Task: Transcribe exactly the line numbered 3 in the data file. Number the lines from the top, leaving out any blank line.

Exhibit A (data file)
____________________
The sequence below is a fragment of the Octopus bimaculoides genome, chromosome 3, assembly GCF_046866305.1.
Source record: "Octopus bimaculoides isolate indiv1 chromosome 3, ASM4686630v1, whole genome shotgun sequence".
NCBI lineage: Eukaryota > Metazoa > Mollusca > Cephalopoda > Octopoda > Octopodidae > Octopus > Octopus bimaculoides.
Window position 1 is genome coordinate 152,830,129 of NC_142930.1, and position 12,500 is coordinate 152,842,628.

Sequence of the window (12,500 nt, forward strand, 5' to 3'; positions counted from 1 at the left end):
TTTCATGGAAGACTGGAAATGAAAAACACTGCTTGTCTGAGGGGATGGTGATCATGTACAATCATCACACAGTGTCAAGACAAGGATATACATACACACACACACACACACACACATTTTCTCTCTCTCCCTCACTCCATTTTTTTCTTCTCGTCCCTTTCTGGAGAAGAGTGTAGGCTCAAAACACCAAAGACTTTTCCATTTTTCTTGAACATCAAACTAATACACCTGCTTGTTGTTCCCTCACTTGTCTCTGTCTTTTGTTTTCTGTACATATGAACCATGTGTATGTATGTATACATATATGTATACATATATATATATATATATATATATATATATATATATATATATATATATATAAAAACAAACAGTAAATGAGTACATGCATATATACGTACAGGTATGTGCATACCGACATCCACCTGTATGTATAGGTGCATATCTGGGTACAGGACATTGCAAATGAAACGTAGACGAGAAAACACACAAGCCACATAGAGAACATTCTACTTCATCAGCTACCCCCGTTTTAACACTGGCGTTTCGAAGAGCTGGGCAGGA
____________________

NCBI lineage: Eukaryota > Metazoa > Mollusca > Cephalopoda > Octopoda > Octopodidae > Octopus > Octopus bimaculoides.